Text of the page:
The NHS has been talking to people about changes to the three hospitals in Leicester for many years. All this feedback has helped shape the proposal.
The current configuration of Leicester’s hospitals is more an accident of history rather than design. For the last decade our clinical teams have been telling us that it is almost impossible to run effective services when people and expensive kit are duplicated and triplicated across three hospitals. Staff and patients are transferred between the three sites. Clinical services that ought to be next to one another are separated which hinders team working and is expensive to run.
To address these issues, many different scenarios have been considered and evaluated before arriving at the current proposal.
Over the years we have spoken to a huge number of patients, members of the public, carers, staff, and representatives from other organisations. Our engagement has included:
- A questionnaire that attracted more than 1,000 respondents (as part of Better Care Together, our local partnership of health and social care organisations)
- Engagement from January to March 2017 on our local strategic plan for health and social care in Leicester, Leicestershire and Rutland. We reached more than 10,000 people through publicity, meetings and events, and digital/social media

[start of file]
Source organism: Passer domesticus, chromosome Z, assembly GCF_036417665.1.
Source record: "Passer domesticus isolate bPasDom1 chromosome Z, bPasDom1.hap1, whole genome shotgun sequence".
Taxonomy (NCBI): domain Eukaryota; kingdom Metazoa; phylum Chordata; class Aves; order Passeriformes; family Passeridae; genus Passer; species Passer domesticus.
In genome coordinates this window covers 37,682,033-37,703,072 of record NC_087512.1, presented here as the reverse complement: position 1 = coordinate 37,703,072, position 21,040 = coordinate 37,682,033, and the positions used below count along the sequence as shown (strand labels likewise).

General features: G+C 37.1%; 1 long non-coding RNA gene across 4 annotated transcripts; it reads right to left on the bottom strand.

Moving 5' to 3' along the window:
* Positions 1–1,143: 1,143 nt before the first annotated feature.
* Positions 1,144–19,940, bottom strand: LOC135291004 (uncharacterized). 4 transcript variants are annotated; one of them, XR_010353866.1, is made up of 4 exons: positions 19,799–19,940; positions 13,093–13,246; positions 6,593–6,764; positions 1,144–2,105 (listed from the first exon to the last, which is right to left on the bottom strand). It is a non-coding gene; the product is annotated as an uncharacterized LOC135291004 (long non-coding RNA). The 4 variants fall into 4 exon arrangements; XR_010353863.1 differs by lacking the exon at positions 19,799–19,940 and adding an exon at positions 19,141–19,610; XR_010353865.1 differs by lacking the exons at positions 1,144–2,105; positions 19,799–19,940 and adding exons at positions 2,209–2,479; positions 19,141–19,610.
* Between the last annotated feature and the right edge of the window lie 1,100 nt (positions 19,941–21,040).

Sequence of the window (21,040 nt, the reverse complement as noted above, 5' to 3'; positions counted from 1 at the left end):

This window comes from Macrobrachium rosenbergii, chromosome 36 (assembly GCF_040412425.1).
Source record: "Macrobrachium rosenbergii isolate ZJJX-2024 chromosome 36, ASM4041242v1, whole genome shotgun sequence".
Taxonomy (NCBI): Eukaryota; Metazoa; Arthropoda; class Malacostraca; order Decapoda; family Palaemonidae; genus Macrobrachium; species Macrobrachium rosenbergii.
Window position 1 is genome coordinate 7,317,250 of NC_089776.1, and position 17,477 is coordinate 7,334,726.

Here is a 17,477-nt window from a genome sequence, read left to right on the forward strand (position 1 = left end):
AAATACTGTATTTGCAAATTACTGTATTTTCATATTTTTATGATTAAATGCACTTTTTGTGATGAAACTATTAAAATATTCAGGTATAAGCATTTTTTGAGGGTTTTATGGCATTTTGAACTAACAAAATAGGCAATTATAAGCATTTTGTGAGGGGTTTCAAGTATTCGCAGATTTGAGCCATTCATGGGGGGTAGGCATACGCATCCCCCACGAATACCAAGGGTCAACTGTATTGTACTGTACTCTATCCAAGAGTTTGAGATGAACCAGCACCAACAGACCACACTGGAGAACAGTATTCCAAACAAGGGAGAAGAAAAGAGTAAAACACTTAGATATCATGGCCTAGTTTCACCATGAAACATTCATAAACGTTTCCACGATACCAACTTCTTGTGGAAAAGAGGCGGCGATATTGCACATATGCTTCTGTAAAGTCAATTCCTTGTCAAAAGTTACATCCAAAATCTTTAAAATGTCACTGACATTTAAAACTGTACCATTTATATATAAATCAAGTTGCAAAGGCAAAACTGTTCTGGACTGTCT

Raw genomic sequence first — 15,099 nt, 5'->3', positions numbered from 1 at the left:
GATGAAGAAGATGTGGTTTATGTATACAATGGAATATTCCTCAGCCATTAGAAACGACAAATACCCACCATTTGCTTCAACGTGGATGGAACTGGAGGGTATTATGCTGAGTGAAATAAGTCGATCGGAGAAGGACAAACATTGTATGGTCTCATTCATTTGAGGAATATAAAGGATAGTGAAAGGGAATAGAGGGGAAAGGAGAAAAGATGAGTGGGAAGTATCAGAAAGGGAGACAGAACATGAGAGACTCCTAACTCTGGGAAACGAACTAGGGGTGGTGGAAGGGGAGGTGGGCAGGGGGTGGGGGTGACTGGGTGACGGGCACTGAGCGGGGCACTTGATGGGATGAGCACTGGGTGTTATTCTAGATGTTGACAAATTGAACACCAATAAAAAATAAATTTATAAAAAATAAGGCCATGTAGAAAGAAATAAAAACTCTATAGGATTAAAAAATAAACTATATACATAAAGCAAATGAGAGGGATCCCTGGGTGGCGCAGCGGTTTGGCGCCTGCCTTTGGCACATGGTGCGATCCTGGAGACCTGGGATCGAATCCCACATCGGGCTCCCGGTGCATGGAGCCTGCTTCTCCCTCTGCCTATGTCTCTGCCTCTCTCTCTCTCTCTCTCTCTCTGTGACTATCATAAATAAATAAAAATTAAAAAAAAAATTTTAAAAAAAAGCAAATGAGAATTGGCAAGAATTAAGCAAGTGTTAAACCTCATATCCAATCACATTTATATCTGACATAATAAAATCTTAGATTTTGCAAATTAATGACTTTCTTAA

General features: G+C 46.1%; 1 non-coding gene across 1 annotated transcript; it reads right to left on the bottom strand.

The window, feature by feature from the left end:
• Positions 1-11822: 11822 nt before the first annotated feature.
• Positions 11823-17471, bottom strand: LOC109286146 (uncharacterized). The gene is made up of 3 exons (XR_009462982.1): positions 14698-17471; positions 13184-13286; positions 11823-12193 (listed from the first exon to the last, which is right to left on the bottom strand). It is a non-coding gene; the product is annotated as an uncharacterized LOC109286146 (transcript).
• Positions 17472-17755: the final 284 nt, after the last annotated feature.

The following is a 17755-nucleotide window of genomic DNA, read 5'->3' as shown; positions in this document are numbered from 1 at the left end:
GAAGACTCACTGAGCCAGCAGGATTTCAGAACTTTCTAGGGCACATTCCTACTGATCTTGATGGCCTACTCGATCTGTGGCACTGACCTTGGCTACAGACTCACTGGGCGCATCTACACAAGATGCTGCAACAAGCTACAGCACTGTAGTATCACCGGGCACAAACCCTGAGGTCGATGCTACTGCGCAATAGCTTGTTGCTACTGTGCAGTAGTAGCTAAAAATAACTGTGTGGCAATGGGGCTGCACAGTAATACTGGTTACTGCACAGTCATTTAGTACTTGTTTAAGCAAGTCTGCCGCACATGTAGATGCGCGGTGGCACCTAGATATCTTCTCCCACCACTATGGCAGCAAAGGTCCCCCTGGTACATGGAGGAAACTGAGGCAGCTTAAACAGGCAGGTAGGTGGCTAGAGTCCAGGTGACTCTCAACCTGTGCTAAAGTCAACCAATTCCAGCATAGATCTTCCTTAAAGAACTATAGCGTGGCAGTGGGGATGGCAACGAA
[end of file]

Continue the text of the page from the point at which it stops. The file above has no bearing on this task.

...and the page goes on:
- Nine public events held across Leicester, Leicestershire and Rutland in October and November 2018, attracting 317 people
- Attendance at 15 community meetings in 2019 with local voluntary and community sector groups, meeting approximately 300 people (VCS pictures Jo Ryder)
- Discussions with councillors and various local authority committee meetings including health and wellbeing boards and scrutiny meetings
- Engagement of MPs with face-to-face and written briefings
- An online video and booklet in August 2019 informing people of the proposal for the hospitals which was promoted through social media and a newspaper and broadcast media campaign
- Specific stakeholder meetings looking at a range of options for Leicester’s hospitals
- Extensive engagement work with clinicians, such as doctors, midwives, nurses and other health and care professionals, to gain clinical assurance of the proposal.
Some of the big issues that emerged during these conversations, that have helped improve our plans, include:
- Frustration of having been sent from one hospital to another for different elements of treatment
- Long waits for certain treatments and appointments
- Cancelled appointments and operations
- Concerns about the reduction in acute bed numbers
- The value placed on midwifery-led services.
- We continue to engage with patients, carers, staff and stakeholders through events, meetings, outreach work and printed publications.
Ensuring equality of care
As both a legal requirement, but also as a moral duty, we have ensured that engagement since 2014 has reached out to everyone who has an interest in the proposal and encouraged them to get involved.
An initial equality impact assessment was undertaken to ensure that there would be fair access for everyone, avoiding inadvertently excluding any particular groups of people. The initial assessment, which considered the requirements placed on the NHS through the ‘public sector equality duty’, will be reviewed and revised at key stages throughout the consultation. You can read the equality impact assessment that forms part of the pre-consultation business case here.